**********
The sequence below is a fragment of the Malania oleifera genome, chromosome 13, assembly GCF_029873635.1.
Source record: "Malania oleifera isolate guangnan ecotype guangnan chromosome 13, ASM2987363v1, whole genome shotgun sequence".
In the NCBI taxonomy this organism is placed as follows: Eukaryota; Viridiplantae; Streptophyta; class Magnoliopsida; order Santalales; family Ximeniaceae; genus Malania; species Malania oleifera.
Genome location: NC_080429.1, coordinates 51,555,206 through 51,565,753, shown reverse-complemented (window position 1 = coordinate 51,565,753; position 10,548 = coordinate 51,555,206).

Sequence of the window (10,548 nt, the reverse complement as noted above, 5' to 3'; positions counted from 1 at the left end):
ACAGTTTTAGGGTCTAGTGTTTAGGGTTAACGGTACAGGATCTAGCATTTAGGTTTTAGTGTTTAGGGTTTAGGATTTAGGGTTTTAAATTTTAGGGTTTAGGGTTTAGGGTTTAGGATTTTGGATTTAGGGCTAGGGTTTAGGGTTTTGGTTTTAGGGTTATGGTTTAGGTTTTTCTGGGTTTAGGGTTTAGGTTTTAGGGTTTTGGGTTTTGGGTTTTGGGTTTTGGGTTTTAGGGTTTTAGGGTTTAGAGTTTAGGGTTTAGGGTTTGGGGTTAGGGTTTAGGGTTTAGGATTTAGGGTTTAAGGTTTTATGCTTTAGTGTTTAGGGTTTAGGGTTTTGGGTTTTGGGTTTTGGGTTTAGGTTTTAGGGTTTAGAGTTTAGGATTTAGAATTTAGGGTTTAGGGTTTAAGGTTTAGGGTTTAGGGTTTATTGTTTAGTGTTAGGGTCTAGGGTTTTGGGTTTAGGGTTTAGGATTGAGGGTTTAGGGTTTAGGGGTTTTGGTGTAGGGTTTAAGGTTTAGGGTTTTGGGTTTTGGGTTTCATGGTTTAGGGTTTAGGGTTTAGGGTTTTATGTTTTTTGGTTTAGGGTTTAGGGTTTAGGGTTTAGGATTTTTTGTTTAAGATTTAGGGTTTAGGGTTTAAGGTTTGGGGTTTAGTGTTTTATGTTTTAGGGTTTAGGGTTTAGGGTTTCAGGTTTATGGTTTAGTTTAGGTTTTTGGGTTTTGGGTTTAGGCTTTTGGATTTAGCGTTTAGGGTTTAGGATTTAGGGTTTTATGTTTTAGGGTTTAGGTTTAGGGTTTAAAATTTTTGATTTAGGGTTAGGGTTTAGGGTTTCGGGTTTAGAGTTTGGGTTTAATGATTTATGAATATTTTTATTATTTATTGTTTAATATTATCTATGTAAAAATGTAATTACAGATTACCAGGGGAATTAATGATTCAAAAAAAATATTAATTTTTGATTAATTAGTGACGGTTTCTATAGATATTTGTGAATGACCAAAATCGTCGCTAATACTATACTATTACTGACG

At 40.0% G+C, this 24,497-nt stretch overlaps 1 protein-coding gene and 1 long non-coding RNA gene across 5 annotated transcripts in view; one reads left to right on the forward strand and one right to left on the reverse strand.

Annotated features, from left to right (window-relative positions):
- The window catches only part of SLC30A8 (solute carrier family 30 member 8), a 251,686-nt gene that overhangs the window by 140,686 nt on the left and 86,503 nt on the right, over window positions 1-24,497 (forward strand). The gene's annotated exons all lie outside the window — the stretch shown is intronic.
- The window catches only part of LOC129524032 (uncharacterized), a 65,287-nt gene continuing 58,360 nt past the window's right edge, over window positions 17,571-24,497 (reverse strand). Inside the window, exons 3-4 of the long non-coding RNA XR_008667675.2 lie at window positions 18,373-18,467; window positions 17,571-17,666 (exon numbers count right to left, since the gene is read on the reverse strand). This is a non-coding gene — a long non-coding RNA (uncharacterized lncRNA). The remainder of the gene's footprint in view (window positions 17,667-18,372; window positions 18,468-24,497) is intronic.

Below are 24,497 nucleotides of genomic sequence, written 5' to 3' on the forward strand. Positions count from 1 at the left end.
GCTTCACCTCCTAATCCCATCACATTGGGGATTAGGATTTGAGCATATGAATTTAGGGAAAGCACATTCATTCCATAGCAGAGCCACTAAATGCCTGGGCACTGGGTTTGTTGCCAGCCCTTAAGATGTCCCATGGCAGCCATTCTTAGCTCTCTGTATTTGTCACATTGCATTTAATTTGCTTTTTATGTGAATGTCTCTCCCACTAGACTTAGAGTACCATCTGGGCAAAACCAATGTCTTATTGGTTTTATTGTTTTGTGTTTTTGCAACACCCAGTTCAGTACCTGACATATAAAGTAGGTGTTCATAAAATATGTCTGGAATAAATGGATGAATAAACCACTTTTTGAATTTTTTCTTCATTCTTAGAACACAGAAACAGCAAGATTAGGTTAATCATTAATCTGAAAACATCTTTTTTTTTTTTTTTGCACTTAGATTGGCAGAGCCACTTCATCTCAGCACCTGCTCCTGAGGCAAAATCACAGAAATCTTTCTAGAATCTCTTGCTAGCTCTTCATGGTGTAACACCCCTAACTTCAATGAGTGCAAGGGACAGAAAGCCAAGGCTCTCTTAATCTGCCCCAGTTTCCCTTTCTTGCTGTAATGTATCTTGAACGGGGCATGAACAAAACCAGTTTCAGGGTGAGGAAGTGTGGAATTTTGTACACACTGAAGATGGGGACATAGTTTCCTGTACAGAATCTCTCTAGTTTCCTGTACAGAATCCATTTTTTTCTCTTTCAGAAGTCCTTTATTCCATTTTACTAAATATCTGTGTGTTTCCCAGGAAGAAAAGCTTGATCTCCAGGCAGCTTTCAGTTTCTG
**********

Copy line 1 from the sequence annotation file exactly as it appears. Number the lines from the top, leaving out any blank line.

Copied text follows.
The sequence below is a fragment of the Malania oleifera genome, chromosome 13, assembly GCF_029873635.1.